An old look at New York
I have a love of historical fiction borne, I believe, of my affinity for Conan Doyle’s tales of Sherlock Holmes. I have read the anthology several times over, and sought out the various “estate-approved” modern tales, though some pale vastly in comparison to that which they are tying to emulate.
Regardless, Victorian England seemed to be the key. I read some of C. S. Harris’ Sebastian St. Cyr novels, and a random book here or there in the same vein. Being a bit of a Anglo-fan rather than -phile, stories of London and its rich history, especially at such a revolutionary time period, fascinate me.
My family is from New England, and I was born in Boston. I never thought to live in any other city as a child, but adulthood brought me to New York City, where I lived for ten years and formed an enduring love. Several years ago, and again recently, I read Caleb Carr’s The Alienist. Here it was, the combination of all the strings – Victorian-era New York. Holmes would have relished such a case, and Kreizler was an interesting analog. So, feed my brain more, I thought. New York in history.
Sitting on my end table ready to devour is Gotham, and adorning my bookshelf is the twice-read The Island at the Center of the World. And fresh in my mind is Edward Rutherfurd’s New York: The Novel.
Having never read a Rutherfurd book before, I learned partway through that he is known for sweeping, epoch-traveling historical fiction. His first book, Sarum, details English history from pre-historic times right up to the mid-80s. Not nearly as time-traveling (but still clocking in at a respectable 1000+ pages), New York chronicles the history of Gotham from Dutch colonial times through 2009. Following the VanDyck/Masters clan, a Dutch/English pairing in the 1600s, and the various families and peoples that swing in and out of their lives through the centuries, the book is the films Crash or Babel on a massive scale.
Rutherfurd cleverly weaves the family tales through important historical events, from the British occupation of New York and the Revolutionary War, through the Civil War and WWI, culminating in more ways than one on September 11. This last vignette, far too short in my opinion, was particularly emotional for me, as I lived and worked in the City during those events. Similarly, important historical figures touch the families as well, from George Washington to J.P. Morgan and counterculture figures like Jackson Pollack. These could easily seem forced or trite, but in the end work out well – these people don’t live in the story, but serve to show the importance New York, and families that trace their lineage through the City’s history, have in the larger American history.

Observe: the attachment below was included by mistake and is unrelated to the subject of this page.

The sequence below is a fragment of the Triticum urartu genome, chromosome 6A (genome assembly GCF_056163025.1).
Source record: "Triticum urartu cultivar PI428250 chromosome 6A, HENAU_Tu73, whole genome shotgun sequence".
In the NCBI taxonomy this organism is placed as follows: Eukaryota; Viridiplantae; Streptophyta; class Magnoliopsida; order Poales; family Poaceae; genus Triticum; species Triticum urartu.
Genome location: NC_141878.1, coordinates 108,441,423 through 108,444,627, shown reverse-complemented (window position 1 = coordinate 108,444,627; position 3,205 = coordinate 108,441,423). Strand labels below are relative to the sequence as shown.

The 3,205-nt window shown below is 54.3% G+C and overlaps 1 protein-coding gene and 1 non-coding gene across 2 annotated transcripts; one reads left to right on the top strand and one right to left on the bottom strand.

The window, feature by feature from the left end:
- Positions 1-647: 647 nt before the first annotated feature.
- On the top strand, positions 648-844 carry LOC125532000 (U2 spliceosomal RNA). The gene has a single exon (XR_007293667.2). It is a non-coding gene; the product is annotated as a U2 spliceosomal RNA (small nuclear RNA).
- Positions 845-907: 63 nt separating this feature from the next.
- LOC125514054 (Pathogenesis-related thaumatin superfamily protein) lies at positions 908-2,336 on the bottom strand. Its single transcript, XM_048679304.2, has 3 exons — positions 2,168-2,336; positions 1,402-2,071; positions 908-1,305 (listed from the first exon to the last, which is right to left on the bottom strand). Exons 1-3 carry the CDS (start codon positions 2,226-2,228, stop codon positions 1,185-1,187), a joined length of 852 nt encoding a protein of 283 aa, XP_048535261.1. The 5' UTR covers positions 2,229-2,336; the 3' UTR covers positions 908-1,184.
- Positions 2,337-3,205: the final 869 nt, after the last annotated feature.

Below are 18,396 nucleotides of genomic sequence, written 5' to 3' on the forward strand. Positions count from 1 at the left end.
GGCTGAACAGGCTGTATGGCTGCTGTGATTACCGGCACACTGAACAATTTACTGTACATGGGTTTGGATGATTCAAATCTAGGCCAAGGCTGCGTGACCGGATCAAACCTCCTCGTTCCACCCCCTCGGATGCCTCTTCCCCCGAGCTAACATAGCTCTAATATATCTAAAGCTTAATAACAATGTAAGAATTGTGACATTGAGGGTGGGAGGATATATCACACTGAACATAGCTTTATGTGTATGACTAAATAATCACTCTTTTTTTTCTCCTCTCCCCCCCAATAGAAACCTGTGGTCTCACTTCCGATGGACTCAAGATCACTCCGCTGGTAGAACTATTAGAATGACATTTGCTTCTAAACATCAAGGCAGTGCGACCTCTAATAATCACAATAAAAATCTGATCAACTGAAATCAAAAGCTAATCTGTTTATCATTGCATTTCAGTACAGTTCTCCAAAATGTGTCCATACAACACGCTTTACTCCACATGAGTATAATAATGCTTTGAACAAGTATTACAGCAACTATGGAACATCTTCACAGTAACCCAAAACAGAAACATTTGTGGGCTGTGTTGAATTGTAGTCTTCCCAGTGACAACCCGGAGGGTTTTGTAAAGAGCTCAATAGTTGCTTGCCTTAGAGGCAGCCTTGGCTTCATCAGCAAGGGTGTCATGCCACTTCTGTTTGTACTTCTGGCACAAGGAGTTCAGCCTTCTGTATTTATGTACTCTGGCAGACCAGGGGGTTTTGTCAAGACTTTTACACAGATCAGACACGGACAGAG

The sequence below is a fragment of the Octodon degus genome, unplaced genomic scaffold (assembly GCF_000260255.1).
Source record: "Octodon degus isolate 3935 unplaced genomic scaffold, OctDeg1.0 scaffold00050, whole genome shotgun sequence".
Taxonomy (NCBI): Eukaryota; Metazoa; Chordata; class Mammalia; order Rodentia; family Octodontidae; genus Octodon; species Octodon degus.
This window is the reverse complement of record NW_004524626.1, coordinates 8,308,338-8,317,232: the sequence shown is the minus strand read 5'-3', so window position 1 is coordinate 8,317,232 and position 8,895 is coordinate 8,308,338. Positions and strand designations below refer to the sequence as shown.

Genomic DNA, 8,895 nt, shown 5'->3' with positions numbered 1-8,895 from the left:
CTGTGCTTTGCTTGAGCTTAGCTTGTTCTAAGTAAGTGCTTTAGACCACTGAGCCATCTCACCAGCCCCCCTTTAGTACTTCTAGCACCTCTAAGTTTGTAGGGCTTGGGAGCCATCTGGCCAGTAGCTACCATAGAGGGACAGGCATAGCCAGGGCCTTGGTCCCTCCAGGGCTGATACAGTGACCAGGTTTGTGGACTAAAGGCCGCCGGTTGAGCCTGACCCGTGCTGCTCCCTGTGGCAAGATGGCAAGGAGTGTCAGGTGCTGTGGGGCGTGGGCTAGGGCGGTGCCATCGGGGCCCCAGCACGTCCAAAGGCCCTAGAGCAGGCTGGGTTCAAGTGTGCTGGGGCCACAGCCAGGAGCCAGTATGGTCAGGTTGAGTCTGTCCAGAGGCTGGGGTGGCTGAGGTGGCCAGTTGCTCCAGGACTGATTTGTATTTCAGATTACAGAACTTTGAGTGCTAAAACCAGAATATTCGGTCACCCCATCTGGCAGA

As someone who has lived and loved the City and adores tracing where things are and used to be, much of the tale bit me with the nostalgic bug. However, at no time did I feel like a reader without the City’s historical knowledge or affection would be lost – the story is ultimately about the various immigrant families, centered around the Masters, and their unfamiliar interconnections. This could also seem contrived, how this person’s descendant could unknowingly meet or befriend another’s, but I have personally experienced the “small world” nature of one of our largest cities, and it is often amazing how the universe throws people in and out of each other’s paths. Reading, I actually felt great anticipation as a new character was introduced, piecing together which family they were connected to.
My only gripe had to do with the length or brevity of some periods of history and the accompanying families. Each chapter is a year, starting in 1664, and some skips were very brief, while others, seemingly concentrated near the end of the book, would jump thirty years or more at a time. To be frank, it felt a bit like the steam running out of the story, and the author pushing ahead trying to get to a certain place. Additionally, some of the connected families have whole swaths of the text dedicated to them, like the O’Donnells, and others seems to get short shrift. The slave family from early colonial times disappear and never return, though I could easily see them replacing or augmenting the short story about the Campos family from Spanish Harlem which popped up late in the narrative. The Great Depression is merely touched upon, and missing is a strong section pertaining to the sweeping changes to our cultural fabric post 1960s, which seems like a missed opportunity. At one point, one of the members of the Carusos, an Italian immigrant family, becomes clearly involved in the Mafia, though which Family and what occurred is missing. Another chance, I think, to explore more of what immigrant life was like throughout the 20th century.
All that being said, reading passages of the text, especially when characters walk through their beloved city (which they often did), put me right back on the streets. I’ve always said that the beauty of New York City is that it is never finished. Several locales are visited often, outlining these changes throughout time. I found myself pausing to look up locations, maps and historical images to add more flavor to my own experience with the story. I wanted more about the Dutch influence, a major thread of cultural difference New York owns that much of the rest of the country perhaps does not, outlined deeply in Shorto’s book, or some more about the rough and tumble Five Points of Luc Sante’s Low Life, but those are different types of stories. New York is mostly about family, and the successes and failures (as they measure them) they experience. And it is, invariably, about how those experiences are shaped and molded simply by living in New York.